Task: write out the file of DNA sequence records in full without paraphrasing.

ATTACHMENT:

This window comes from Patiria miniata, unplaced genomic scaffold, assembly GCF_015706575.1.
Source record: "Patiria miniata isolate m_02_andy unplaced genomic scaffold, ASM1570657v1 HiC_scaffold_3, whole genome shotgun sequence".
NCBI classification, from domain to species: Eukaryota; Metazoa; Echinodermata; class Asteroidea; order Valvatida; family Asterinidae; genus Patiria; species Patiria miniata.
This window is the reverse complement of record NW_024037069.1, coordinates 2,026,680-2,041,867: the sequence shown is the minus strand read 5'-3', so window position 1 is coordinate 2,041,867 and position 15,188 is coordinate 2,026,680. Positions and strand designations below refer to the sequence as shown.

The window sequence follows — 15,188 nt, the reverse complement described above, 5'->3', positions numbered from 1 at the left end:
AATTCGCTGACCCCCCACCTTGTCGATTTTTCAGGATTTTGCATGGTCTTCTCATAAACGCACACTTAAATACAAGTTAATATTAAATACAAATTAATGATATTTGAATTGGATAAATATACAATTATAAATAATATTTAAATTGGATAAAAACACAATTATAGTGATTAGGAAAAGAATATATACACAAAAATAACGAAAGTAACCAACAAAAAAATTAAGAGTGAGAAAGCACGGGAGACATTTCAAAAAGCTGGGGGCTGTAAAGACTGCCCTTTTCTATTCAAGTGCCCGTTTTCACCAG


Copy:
This window comes from Patiria miniata, unplaced genomic scaffold, assembly GCF_015706575.1.
Source record: "Patiria miniata isolate m_02_andy unplaced genomic scaffold, ASM1570657v1 HiC_scaffold_3, whole genome shotgun sequence".
NCBI classification, from domain to species: Eukaryota; Metazoa; Echinodermata; class Asteroidea; order Valvatida; family Asterinidae; genus Patiria; species Patiria miniata.
This window is the reverse complement of record NW_024037069.1, coordinates 2,026,680-2,041,867: the sequence shown is the minus strand read 5'-3', so window position 1 is coordinate 2,041,867 and position 15,188 is coordinate 2,026,680. Positions and strand designations below refer to the sequence as shown.

The window sequence follows — 15,188 nt, the reverse complement described above, 5'->3', positions numbered from 1 at the left end:
AATTCGCTGACCCCCCACCTTGTCGATTTTTCAGGATTTTGCATGGTCTTCTCATAAACGCACACTTAAATACAAGTTAATATTAAATACAAATTAATGATATTTGAATTGGATAAATATACAATTATAAATAATATTTAAATTGGATAAAAACACAATTATAGTGATTAGGAAAAGAATATATACACAAAAATAACGAAAGTAACCAACAAAAAAATTAAGAGTGAGAAAGCACGGGAGACATTTCAAAAAGCTGGGGGCTGTAAAGACTGCCCTTTTCTATTCAAGTGCCCGTTTTCACCAG